But Obama's unwillingness to hold a press conference is clearly part of a strategy of message control. Short television, radio or local newspaper interviews are very unlikely to put him at the mercy of the kind of persistent line of questioning he was subjected to during last Wednesday's Philadelphia debate which clearly annoyed him.

In the short term, it might be a clever tactic he hasn't been tripped up in the closing days of the Pennsylvania primary campaign. But in the longer term it could be a problem against John McCain, who grants almost unfettered media access.

Reporters get antsy when they're not talked to particularly if their organisations are stumping up thousands of dollars a day to travel with the candidate. Normally, Obama wouldn't get questions thrown at him in diners, on the tarmac or when he's micing up for a tv show.

But if he's not doing press conferences or avails on the plane then we have no other option but to buttonhole him whenever we can. . . .

When he does engage with the press, Obama can be charm itself and is more than up to the task of handling a bit of back and forth. But as the waffle video shows, avoiding questions feeds the notion of a certain type of arrogance and a feeling that the candidate thinks he doesn't have to hold himself up to proper scrutiny.

Politico, 6/19:

News organizations complain about access to Obama

The Times mentioned today a letter from Washington bureau chiefs of six leading news organizations to the Obama campaign, complaining about access and about being deceived by campaign aides.

I've obtained a copy of the letter, whose signatories include AP's Ron Fournier and the late Tim Russert of NBC. It was sent June 6, after Obama flew his press corps to Chicago and stayed behind to meet Clinton. The news organizations threaten in the letter to withhold payment for the flight.

More broadly, the organizations complain that Obama offers less access to the press even than President Bush, keeping even a single pool reporter out of his security bubble. He also answers relatively few questions, and his agreement to admit reporters to fundraisers remains partial: Last night, the pool reporter, the Washington Post's Anne Kornblut, reported that she was confined to a Kennedy poolhouse while Obama talked to donors.

Guardian, 6/19:

The US media is airing frustration over its access to Barack Obama's campaign, complaining that the Democratic nominee sets a lower standard for press relations than George Bush.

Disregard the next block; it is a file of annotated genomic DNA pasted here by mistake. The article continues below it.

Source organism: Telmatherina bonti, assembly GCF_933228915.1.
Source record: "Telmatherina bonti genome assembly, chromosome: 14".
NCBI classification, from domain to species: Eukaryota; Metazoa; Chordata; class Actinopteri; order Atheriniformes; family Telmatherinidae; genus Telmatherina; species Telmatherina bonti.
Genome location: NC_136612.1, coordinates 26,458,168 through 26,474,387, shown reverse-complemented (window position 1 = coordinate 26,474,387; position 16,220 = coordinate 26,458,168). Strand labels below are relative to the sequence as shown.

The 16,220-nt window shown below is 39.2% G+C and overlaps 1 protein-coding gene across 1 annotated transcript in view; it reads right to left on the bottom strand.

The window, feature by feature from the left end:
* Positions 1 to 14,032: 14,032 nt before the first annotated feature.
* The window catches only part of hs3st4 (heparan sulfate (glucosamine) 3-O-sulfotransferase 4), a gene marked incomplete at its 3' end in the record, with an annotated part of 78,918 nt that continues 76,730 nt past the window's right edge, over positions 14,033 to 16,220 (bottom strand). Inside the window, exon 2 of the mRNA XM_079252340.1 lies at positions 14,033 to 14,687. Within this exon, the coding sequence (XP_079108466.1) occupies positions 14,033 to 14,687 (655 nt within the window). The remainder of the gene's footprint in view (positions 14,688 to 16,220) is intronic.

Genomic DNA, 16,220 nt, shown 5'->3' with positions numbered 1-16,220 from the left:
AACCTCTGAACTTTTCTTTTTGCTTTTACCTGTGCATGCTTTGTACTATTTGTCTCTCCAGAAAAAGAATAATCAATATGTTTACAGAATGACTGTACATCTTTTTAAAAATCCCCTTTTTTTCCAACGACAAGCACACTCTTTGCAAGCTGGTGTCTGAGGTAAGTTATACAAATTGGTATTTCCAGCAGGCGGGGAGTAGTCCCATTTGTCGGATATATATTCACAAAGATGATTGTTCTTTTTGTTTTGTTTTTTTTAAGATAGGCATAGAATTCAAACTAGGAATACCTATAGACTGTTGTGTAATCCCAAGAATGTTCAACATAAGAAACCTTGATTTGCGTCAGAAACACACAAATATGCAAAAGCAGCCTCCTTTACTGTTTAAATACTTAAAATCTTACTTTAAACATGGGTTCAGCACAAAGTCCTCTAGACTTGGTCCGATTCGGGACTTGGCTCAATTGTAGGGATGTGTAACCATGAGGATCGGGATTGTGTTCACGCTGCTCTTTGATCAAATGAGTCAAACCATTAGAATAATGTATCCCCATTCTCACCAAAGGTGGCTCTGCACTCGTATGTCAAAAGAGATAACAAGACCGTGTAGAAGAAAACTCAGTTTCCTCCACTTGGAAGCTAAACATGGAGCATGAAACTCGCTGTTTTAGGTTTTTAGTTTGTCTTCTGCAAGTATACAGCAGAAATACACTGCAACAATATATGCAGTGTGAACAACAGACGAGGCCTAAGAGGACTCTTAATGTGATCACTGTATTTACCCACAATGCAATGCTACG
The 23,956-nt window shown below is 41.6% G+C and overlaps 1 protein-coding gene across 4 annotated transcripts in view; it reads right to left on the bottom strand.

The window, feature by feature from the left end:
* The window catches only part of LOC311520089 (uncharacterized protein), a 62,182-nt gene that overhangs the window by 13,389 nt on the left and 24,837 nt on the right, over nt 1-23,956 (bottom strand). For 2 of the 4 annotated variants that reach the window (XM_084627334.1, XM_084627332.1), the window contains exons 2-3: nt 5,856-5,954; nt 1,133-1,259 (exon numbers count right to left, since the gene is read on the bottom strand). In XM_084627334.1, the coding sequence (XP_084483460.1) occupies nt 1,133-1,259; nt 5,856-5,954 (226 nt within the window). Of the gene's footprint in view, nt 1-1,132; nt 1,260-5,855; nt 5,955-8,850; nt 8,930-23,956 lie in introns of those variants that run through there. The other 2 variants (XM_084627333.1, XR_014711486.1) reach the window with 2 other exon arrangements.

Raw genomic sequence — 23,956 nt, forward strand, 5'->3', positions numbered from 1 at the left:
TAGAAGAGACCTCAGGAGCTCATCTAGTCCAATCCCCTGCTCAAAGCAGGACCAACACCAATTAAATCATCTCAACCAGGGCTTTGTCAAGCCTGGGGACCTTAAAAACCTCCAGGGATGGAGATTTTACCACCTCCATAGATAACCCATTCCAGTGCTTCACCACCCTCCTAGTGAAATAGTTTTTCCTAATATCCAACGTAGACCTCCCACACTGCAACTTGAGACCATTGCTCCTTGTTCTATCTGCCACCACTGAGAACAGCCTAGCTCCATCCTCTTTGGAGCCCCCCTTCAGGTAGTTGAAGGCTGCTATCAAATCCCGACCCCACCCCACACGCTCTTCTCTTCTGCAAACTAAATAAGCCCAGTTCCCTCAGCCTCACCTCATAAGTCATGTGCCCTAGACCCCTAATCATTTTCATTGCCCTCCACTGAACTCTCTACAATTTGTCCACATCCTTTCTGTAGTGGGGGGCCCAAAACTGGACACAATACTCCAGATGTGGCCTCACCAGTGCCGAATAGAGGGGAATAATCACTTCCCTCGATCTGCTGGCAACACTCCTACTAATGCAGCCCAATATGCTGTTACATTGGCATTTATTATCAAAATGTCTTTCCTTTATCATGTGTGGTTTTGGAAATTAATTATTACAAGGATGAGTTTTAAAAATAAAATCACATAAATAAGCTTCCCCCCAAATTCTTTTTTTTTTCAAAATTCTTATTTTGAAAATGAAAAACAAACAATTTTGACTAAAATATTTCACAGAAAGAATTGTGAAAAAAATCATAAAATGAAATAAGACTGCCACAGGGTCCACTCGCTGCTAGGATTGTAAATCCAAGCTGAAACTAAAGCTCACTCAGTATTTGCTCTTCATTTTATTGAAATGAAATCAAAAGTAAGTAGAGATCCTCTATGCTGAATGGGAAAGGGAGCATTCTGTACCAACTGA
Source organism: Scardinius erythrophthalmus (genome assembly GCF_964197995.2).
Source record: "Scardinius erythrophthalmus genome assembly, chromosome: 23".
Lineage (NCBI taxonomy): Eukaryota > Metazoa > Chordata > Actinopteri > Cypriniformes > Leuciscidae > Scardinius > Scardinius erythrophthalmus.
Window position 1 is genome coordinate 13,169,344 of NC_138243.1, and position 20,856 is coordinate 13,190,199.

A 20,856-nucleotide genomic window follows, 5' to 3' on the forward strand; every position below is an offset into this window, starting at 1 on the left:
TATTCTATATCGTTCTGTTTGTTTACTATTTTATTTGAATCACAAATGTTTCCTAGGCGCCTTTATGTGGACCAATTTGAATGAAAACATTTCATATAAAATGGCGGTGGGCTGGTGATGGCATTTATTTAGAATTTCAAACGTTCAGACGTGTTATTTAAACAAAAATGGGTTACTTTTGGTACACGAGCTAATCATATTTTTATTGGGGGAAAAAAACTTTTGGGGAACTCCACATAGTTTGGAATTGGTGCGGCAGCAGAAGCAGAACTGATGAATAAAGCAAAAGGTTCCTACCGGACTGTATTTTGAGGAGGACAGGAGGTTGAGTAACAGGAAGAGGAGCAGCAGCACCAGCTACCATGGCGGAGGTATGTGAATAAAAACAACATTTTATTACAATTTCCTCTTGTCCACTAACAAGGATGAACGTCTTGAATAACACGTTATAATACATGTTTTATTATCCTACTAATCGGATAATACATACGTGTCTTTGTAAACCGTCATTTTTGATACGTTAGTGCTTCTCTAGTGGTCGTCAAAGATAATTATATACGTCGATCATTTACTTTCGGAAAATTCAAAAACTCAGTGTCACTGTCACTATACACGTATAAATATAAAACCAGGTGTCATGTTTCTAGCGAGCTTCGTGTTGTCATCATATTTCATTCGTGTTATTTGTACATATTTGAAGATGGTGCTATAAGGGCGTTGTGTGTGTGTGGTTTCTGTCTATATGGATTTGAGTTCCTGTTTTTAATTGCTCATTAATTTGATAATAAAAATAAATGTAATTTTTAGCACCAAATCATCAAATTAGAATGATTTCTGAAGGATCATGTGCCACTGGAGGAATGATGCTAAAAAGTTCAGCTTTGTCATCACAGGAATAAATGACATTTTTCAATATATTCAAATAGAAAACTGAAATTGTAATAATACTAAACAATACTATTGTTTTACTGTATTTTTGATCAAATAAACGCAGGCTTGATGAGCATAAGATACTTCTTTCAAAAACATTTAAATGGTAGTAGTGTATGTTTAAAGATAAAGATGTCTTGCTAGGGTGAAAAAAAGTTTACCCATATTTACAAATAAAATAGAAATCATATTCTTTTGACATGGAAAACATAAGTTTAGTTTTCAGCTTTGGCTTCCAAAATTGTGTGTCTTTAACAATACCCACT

The Obama camp is known for its disciplined message and well-oiled operation. Such control appears to be creating tension with major US television networks and newspapers, which pay high prices to travel with the candidate and expect access to Obama in return.

Reporters have been shut out of two Obama events in the past week, according to the New York Times.

Newsbusters, 7/21:

Andrea Mitchell might be a doyenne of the liberal media, but she has her reporter's pride and principles, which have been trampled by the way the Obama campaign has managed the media during the candidate's current trip to Afghanistan and Iraq. Mitchell let loose on this evening's Hardball, speaking of "fake interviews," and decrying that she was unable to report on pertinent aspects of the trip because the media has been excluded and that the video released is unreliable because it's impossible to know what has been edited out. …

MITCHELL: Let me just say something about the message management. He didn't have reporters with him, he didn't have a press pool, he didn't do a press conference while he was on the ground in either Afghanistan or Iraq. What you're seeing is not reporters brought in. You're seeing selected pictures taken by the military, questions by the military, and what some would call fake interviews, because they're not interviews from a journalist. So, there's a real press issue here. Politically it's smart as can be. But we've not seen a presidential candidate do this, in my recollection, ever before.

The New Republic, 7/24:

Reporters who cover Obama these days grouse that Obama's flacks shroud the campaign in secrecy and provide little to no access. "They're more disciplined than the Bush people," a reporter on the Obama trail gripes. "There was this idea of being transparent, but they're not. They're total tightwads with information."

In June, there was something of a revolt after Obama ditched the press corps on his campaign plane for a secret meeting with Clinton at Senator Dianne Feinstein's house in Washington, leaving the reporters trapped on the flight to Chicago. . . .